Mellichamp, Duncan A. Department of Chemical and Nuclear Engineering, University of California, Santa Barbara, California.
- Computer/process interface
- Real-time computing
- Programming considerations
- Control algorithms
- Additional Readings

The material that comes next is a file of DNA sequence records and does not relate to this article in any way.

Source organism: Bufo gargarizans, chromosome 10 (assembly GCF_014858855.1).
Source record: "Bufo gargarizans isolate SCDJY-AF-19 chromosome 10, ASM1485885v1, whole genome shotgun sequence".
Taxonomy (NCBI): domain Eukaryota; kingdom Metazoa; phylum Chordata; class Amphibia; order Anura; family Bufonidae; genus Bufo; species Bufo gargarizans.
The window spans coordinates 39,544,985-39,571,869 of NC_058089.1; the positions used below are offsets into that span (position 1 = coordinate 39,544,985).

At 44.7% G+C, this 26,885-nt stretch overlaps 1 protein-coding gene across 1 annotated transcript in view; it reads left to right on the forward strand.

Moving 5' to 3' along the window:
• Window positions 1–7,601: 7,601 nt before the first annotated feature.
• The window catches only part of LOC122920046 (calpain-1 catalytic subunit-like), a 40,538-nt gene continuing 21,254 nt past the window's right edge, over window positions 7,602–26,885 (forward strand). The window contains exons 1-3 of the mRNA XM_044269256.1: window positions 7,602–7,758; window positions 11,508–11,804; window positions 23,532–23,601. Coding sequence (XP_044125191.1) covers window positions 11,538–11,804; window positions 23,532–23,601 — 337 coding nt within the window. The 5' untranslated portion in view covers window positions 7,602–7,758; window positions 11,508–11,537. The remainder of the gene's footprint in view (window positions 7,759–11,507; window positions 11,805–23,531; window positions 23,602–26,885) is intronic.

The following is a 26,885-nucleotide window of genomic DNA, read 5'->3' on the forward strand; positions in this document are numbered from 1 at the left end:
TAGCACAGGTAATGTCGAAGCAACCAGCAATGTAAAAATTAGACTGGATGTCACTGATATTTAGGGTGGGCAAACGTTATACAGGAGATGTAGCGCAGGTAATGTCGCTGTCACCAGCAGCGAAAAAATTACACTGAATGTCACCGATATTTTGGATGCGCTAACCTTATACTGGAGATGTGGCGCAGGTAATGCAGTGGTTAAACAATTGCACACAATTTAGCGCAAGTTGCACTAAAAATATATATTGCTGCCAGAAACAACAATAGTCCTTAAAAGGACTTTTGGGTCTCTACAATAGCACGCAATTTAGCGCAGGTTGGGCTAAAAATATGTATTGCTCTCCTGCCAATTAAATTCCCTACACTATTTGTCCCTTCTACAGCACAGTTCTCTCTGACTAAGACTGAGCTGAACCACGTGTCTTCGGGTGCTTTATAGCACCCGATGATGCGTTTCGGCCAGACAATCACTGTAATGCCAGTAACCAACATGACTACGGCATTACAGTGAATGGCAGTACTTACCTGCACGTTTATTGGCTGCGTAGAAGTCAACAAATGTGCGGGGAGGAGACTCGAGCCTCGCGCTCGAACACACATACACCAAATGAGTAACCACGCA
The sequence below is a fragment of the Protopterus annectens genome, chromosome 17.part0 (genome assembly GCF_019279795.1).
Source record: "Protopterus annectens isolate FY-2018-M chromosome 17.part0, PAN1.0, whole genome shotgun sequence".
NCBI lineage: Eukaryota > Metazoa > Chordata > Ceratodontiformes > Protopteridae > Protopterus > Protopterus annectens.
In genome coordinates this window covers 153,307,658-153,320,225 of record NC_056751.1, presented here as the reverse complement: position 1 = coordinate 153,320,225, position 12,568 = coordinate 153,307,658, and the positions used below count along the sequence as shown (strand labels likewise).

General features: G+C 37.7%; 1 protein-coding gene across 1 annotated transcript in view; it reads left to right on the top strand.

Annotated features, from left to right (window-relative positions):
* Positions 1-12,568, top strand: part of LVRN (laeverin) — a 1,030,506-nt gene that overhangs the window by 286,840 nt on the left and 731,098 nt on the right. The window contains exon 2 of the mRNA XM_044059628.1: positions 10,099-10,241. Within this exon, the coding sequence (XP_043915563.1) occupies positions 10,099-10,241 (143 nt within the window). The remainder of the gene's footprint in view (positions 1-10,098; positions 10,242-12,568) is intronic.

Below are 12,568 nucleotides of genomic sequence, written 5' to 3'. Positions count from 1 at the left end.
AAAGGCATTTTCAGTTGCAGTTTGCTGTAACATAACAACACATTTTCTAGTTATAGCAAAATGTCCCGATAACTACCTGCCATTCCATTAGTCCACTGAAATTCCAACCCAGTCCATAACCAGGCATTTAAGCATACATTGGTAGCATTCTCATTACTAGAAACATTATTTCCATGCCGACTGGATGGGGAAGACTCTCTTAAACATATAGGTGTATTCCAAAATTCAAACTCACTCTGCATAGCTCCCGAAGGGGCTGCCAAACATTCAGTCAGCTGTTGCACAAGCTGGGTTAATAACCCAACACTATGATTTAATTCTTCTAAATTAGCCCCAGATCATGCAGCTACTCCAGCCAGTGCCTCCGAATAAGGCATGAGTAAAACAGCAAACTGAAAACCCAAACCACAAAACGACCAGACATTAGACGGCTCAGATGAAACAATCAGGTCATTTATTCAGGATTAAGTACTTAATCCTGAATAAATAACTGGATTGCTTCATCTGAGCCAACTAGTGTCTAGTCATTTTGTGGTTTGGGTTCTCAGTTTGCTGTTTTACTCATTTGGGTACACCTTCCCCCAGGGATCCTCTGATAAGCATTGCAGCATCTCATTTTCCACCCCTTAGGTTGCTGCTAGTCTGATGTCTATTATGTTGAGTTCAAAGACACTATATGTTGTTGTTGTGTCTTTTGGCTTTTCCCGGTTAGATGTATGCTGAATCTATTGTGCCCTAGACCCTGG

The use of digital or discrete technology to maintain conditions in operating systems as close as possible to desired values despite changes in the operating environment. Traditionally, control systems have utilized analog components, that is, controllers which generate time-continuous outputs (volts, pressure, and so forth) to manipulate process inputs and which operate on continuous signals from instrumentation measuring process variables (position, temperature, and so forth). In the 1970s, the use of discrete or logical control elements, such as fluidic components, and the use of programmable logic controllers to automate machining, manufacturing, and production facilities became widespread. In parallel with these developments was the accelerating use of digital computers in industrial and commercial applications areas, both for logic-level control and for replacing analog control systems. The development of inexpensive mini- and microcomputers with arithmetic and logical capability orders of magnitude beyond that obtainable with analog and discrete digital control elements resulted in the rapid substitution of conventional control systems by digital computer–based ones. With the introduction of microcomputer-based control systems into major consumer products areas (such as automobiles and video and audio electronics), it became clear that the digital computer would be widely used to control objects ranging from small, personal appliances and games up to large, commercial manufacturing and production facilities. Hence the focus of this discussion will be on computer-based control systems. See also: Microcomputer; Microprocessor; Programmable controllers
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